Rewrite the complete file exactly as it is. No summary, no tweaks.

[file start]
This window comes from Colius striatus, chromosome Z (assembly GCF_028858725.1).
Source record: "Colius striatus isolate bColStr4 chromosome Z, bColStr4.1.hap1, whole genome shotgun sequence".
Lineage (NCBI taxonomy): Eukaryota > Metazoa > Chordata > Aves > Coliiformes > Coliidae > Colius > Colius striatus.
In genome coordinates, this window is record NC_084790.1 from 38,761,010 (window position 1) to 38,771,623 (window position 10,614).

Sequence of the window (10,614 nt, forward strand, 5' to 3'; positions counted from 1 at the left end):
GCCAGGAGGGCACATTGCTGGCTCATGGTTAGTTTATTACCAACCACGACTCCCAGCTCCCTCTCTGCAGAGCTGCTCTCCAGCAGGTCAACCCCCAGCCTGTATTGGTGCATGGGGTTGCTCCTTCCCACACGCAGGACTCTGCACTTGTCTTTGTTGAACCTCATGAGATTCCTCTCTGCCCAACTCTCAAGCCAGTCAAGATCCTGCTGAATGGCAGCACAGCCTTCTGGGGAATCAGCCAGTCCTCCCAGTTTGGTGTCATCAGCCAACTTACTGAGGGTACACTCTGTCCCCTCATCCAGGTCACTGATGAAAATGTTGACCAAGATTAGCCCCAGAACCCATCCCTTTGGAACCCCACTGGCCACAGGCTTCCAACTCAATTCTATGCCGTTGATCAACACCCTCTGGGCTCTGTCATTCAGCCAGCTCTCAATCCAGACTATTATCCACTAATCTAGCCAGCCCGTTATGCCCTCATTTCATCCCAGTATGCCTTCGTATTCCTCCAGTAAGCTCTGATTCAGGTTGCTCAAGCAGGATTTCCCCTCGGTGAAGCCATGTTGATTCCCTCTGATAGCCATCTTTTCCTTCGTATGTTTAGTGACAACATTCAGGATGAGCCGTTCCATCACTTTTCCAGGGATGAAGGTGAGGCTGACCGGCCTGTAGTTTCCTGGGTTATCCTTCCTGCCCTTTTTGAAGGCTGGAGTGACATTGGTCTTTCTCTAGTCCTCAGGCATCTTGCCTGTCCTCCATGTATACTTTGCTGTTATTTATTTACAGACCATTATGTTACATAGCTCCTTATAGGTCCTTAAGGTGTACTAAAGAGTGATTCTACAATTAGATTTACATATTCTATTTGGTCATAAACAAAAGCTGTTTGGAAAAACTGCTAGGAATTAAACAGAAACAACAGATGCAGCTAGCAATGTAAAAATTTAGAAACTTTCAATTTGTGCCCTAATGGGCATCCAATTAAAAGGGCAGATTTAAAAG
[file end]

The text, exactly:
This window comes from Colius striatus, chromosome Z (assembly GCF_028858725.1).
Source record: "Colius striatus isolate bColStr4 chromosome Z, bColStr4.1.hap1, whole genome shotgun sequence".
Lineage (NCBI taxonomy): Eukaryota > Metazoa > Chordata > Aves > Coliiformes > Coliidae > Colius > Colius striatus.
In genome coordinates, this window is record NC_084790.1 from 38,761,010 (window position 1) to 38,771,623 (window position 10,614).

Sequence of the window (10,614 nt, forward strand, 5' to 3'; positions counted from 1 at the left end):
GCCAGGAGGGCACATTGCTGGCTCATGGTTAGTTTATTACCAACCACGACTCCCAGCTCCCTCTCTGCAGAGCTGCTCTCCAGCAGGTCAACCCCCAGCCTGTATTGGTGCATGGGGTTGCTCCTTCCCACACGCAGGACTCTGCACTTGTCTTTGTTGAACCTCATGAGATTCCTCTCTGCCCAACTCTCAAGCCAGTCAAGATCCTGCTGAATGGCAGCACAGCCTTCTGGGGAATCAGCCAGTCCTCCCAGTTTGGTGTCATCAGCCAACTTACTGAGGGTACACTCTGTCCCCTCATCCAGGTCACTGATGAAAATGTTGACCAAGATTAGCCCCAGAACCCATCCCTTTGGAACCCCACTGGCCACAGGCTTCCAACTCAATTCTATGCCGTTGATCAACACCCTCTGGGCTCTGTCATTCAGCCAGCTCTCAATCCAGACTATTATCCACTAATCTAGCCAGCCCGTTATGCCCTCATTTCATCCCAGTATGCCTTCGTATTCCTCCAGTAAGCTCTGATTCAGGTTGCTCAAGCAGGATTTCCCCTCGGTGAAGCCATGTTGATTCCCTCTGATAGCCATCTTTTCCTTCGTATGTTTAGTGACAACATTCAGGATGAGCCGTTCCATCACTTTTCCAGGGATGAAGGTGAGGCTGACCGGCCTGTAGTTTCCTGGGTTATCCTTCCTGCCCTTTTTGAAGGCTGGAGTGACATTGGTCTTTCTCTAGTCCTCAGGCATCTTGCCTGTCCTCCATGTATACTTTGCTGTTATTTATTTACAGACCATTATGTTACATAGCTCCTTATAGGTCCTTAAGGTGTACTAAAGAGTGATTCTACAATTAGATTTACATATTCTATTTGGTCATAAACAAAAGCTGTTTGGAAAAACTGCTAGGAATTAAACAGAAACAACAGATGCAGCTAGCAATGTAAAAATTTAGAAACTTTCAATTTGTGCCCTAATGGGCATCCAATTAAAAGGGCAGATTTAAAAG